A knock detector 34 substantially the same as that described in the previously mentioned Harned et al reference detects the ringing vibrations due to engine knock by means of a vibration sensor fixed on a component of engine 10, determines the severity of such vibrations with reference to the maximum knock that is still inaudible and generates a digital output signal which is low when such knock is acceptable and high when such knock is unacceptably high with reference to said maximum inaudible knock. Of course, other knock detectors could be substituted for the one specified as long as they either deliver, or could be modified to deliver, a digital output wherein a low output signals acceptability and a high output signals excessive knock.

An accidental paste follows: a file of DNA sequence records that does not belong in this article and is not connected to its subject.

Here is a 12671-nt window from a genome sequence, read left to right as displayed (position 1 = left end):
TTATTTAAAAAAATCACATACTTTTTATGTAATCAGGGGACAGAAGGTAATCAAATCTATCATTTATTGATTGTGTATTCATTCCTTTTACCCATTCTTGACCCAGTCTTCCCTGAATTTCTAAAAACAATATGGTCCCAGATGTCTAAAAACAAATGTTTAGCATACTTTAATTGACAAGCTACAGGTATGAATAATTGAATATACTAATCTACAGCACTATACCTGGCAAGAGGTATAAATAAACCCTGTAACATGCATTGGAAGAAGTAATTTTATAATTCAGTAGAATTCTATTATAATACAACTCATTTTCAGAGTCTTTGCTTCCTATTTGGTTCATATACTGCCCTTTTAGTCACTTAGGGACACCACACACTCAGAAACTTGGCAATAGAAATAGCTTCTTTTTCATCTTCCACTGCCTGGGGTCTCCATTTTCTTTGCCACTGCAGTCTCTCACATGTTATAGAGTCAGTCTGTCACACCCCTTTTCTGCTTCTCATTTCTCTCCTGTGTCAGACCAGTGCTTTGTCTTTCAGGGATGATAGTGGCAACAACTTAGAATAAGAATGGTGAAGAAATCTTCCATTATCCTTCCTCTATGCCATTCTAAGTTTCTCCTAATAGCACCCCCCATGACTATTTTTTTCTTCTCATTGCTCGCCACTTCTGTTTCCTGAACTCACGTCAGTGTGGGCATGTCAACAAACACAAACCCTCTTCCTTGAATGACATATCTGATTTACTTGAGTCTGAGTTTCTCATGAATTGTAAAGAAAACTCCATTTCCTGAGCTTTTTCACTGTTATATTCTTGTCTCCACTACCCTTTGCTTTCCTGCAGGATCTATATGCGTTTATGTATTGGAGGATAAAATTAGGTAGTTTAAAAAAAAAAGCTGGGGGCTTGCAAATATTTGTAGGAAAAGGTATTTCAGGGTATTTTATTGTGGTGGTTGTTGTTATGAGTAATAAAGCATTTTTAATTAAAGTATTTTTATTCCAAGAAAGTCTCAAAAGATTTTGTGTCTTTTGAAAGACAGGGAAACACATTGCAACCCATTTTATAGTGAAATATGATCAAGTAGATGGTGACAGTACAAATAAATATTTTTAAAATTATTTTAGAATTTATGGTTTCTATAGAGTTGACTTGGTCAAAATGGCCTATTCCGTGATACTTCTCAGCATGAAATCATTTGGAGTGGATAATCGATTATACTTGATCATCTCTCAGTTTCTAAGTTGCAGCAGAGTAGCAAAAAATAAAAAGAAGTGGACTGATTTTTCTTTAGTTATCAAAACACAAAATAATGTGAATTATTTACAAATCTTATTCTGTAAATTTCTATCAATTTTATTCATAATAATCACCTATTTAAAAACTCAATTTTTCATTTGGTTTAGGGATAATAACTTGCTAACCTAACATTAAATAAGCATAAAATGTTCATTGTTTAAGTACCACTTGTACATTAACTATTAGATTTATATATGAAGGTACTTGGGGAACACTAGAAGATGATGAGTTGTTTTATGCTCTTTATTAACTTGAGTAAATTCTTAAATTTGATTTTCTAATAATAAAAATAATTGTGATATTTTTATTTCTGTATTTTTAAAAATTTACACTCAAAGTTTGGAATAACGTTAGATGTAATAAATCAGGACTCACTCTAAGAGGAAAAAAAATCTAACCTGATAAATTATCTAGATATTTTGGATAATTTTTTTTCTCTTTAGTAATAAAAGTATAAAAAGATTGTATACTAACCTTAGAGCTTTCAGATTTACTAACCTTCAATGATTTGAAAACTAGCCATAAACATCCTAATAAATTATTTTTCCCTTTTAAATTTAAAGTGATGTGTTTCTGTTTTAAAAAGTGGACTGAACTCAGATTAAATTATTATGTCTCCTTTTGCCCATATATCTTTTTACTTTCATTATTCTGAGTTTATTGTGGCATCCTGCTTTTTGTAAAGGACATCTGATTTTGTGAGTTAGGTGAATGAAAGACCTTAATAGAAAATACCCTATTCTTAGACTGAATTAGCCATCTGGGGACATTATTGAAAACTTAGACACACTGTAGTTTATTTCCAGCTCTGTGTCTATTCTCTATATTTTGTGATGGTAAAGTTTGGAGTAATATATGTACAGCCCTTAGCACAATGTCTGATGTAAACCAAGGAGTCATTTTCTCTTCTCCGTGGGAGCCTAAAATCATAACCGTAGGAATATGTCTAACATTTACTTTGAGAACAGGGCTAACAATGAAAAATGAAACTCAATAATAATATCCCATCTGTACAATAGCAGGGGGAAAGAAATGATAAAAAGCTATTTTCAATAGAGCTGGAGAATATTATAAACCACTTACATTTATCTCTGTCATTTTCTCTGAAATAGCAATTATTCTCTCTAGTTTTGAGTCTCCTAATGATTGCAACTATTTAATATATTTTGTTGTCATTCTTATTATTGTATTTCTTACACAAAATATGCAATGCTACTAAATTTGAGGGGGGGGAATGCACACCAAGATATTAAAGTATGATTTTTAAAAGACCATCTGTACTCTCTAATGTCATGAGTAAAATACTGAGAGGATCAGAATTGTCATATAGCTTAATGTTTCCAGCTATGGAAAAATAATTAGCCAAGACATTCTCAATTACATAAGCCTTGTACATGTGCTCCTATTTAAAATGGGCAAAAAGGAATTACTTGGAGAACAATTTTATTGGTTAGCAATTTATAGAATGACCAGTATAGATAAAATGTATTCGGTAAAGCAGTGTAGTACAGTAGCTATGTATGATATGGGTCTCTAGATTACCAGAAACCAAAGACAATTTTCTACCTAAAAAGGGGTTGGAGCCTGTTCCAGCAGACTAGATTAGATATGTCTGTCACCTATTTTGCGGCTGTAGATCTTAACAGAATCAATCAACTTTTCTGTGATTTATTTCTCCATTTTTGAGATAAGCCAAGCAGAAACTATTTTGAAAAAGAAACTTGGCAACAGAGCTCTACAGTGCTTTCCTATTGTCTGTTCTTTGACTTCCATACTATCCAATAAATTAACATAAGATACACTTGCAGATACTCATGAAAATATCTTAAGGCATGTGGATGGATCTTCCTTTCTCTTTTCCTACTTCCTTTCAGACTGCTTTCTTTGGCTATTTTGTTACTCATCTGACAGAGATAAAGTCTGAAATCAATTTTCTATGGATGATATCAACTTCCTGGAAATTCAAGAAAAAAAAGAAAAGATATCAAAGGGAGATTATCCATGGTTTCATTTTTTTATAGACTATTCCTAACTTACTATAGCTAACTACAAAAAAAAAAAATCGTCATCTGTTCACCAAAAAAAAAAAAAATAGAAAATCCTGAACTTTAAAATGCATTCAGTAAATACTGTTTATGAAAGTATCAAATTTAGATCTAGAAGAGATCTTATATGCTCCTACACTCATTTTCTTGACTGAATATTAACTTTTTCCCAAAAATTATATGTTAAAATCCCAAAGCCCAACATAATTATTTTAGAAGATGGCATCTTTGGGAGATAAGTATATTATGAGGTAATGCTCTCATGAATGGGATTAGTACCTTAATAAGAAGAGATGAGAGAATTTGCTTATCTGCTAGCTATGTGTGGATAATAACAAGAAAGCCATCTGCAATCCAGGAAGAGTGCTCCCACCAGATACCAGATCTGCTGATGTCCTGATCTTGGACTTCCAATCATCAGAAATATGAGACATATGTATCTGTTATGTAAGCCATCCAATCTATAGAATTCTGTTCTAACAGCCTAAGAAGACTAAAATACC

The output of knock detector 34 is supplied through switch 21b to an up-down counter 35. A source of high signal voltage, shown as voltage source 36, which could be the normal vehicle battery or generator, is also connected to switch 21b such that switch 21b is adapted to connect knock detector 34 to up-down counter 35 when throttle valve 20 is in its wide open position and to connect voltage source 36 to up-down counter 35, as shown in FIG. 2, when throttle valve 20 is not in its wide open throttle position. The output of knock detector 34 is also provided to another up-down counter 38.